Wow! Talk about a topic that really turns heads. In fact, it’s one of the most contentious issues in the church and those who claim to have insider understanding of the subject are the most outspoken when it comes to their beliefs. The topic of how we dress for worship can be a heated one but one that we should study nonetheless.
Years ago, my grandfather passed down to me a suit coat that belonged to him. The very first time I wore that coat and searched into the pocket, I found the ticket stub to a Seattle Mariners baseball game. I found it fascinating that my grandfather would dress so formally to such a casual event, but then he was born in 1919 and grew up in an entirely different era. People just don’t dress as nice anymore and it’s trickled over into our church worship services. Or so I thought.
The idea of dressing formally for worship is not necessarily a biblical practice. In fact, it became more popular in the 19th and 20th centuries as more and more people found themselves with the disposable incomes for such luxuries as nice clothing. The Christians of the early church would typically wear the clothing of their day and likewise, we should wear clothing today that God would deem appropriate and modest.
Of course the primary reason we worship in the first place is show honor and reverence towards God. We are there to please and bring glory to Him as our utmost priority. With that being said, there should be a significant respect for the worship assembly and the manner with which we dress is part of that respect. Problems arise when Christians attempt to bind their personal preferences and traditions on others and teach their views as biblical doctrine even though they are not. We cannot allow our strongly-held beliefs to become issues of salvation strictly because we find it important (Matthew 15:1-9). And yet, it would be improper to treat our worship assembly too casually. If we deem it right to appropriately dress for other special occasions, shouldn’t we give great thought as to how we present ourselves to God?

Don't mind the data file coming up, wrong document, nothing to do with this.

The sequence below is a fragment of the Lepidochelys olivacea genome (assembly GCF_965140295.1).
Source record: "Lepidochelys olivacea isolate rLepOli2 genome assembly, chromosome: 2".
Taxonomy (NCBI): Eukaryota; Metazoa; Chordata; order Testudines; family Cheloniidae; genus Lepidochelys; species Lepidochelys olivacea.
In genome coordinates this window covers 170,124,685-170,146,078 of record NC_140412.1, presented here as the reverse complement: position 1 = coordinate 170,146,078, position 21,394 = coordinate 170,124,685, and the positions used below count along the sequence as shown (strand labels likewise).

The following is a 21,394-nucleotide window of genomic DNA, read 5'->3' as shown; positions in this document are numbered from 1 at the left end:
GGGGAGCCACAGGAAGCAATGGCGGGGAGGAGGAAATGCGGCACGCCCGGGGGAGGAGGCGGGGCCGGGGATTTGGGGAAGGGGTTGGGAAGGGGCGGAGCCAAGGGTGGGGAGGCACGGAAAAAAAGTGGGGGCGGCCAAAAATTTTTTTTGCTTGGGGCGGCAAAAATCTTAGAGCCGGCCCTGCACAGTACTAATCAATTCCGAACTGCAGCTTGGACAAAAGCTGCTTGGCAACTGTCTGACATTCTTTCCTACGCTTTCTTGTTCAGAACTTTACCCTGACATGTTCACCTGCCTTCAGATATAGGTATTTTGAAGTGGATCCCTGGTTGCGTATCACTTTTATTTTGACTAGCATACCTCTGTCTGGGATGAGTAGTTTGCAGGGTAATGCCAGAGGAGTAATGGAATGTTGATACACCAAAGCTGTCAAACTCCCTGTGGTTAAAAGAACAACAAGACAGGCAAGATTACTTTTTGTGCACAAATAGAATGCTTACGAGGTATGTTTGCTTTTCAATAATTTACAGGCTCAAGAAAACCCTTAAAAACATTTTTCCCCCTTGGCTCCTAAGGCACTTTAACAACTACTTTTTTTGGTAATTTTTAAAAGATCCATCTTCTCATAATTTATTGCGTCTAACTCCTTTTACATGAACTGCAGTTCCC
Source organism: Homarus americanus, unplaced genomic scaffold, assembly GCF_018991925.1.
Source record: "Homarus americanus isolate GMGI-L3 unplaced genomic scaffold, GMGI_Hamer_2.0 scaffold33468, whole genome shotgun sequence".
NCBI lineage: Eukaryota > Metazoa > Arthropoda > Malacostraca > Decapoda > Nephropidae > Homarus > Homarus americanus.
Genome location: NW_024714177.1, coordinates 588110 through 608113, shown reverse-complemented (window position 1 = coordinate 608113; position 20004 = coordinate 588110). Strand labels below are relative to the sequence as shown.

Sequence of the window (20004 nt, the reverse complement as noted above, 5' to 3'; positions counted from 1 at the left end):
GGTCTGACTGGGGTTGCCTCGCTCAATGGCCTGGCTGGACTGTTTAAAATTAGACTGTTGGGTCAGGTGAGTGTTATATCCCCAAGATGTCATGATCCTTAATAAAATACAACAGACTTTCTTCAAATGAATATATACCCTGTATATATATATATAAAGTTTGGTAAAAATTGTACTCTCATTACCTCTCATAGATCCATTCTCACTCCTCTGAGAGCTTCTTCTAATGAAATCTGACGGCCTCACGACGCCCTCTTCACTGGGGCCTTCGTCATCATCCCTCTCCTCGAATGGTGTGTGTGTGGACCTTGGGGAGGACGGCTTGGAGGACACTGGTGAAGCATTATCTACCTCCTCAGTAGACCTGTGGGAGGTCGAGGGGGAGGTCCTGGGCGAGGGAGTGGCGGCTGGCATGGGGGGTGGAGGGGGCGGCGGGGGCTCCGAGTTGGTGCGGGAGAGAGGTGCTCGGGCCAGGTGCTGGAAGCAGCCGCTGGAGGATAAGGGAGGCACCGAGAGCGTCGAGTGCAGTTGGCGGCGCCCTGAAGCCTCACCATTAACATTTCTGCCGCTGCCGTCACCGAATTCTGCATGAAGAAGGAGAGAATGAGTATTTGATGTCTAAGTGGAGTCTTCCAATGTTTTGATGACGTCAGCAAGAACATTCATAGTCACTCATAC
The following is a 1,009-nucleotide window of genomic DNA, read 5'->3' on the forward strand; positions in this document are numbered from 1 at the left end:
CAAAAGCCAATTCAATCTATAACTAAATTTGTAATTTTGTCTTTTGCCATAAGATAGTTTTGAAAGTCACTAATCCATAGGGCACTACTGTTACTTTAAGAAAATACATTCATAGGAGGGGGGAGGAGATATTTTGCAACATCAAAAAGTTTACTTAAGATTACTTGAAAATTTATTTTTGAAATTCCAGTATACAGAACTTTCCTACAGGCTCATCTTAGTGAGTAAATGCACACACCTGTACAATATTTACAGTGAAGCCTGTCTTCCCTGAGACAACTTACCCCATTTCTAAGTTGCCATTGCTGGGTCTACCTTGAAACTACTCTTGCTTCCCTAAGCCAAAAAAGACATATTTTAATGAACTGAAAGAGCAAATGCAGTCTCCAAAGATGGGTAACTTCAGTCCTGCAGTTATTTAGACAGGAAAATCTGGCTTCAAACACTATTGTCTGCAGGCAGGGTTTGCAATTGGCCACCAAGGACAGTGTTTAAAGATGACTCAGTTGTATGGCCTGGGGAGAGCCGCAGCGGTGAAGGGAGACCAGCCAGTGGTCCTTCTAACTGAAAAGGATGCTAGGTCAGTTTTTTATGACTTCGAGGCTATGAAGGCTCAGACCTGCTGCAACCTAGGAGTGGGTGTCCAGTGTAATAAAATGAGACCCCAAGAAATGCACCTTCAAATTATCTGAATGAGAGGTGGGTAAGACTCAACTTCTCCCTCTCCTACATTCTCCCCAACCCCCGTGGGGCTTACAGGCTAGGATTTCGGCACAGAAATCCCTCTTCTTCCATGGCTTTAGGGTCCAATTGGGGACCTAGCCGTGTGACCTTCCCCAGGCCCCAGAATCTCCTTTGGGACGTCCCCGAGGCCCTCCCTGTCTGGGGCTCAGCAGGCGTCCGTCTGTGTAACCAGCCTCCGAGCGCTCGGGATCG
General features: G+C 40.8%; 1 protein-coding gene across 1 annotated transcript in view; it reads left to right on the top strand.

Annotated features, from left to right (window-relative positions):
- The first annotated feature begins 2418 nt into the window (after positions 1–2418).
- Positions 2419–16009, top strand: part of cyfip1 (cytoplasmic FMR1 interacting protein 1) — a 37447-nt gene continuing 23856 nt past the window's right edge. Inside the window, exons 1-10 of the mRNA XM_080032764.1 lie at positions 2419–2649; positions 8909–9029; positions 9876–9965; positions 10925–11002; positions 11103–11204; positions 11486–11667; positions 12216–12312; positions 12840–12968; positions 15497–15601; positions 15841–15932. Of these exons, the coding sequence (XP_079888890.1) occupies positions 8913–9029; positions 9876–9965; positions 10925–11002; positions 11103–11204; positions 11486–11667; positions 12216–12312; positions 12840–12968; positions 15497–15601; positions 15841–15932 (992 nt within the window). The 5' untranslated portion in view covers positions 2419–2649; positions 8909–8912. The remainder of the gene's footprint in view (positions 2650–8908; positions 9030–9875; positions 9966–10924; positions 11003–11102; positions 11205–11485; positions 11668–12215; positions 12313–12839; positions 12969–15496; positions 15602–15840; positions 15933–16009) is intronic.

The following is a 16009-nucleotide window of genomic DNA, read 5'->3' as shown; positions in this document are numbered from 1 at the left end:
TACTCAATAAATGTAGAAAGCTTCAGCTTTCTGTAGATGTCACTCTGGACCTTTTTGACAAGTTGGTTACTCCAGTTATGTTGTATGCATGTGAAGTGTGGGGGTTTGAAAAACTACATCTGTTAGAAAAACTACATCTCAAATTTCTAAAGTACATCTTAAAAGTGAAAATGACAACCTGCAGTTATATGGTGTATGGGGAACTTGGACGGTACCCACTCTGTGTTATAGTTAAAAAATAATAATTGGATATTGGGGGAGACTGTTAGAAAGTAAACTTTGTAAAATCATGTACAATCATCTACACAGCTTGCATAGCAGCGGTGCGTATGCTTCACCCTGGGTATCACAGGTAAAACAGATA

So how should we dress? First, we should remember that God looks at our heart during worship. If you spent countless hours primping and dressing in order to draw attention to yourself, God is fully aware of where your heart lies that Lord’s day. Likewise, if you purposely dress casually or immodestly in order to gain attention or ruffle the feathers of your conservative brethren, your attitude may need to change as well. We cannot have an attitude of “I don’t care what others think” when we worship corporately. If it doesn’t build up or encourage others, we shouldn’t be doing it (1 Corinthians 10:23-24). We go to the church building not only to worship God but also to meet with our church family and their souls should be just as important as our own.
Finally, we should be concerned with how we are viewed by the world around us. Do we give the impression of a quiet spirit yearning to seek God first or does our clothing say, “It’s all about me!”? Does our exterior attire display a respect for our bodies as the temple of God, or does our clothing show a flippant disregard towards our creator and give a look of ostentatious extravagance?
In the end, if you wear a suit and tie to worship or jeans and a t-shirt, I have no place to judge. And contrary to some strongly-held opinions, God will not judge either. He only asks that we worship him in spirit and in truth (John 4:23-24) and that we clothe ourselves with Jesus (Romans 13:14). I will personally be respectful and reverent about what I choose to wear to worship but I will also not place judgment on other people’s choice of attire. There are far more important things to do for God’s kingdom anyway than be the chief of the fashion police.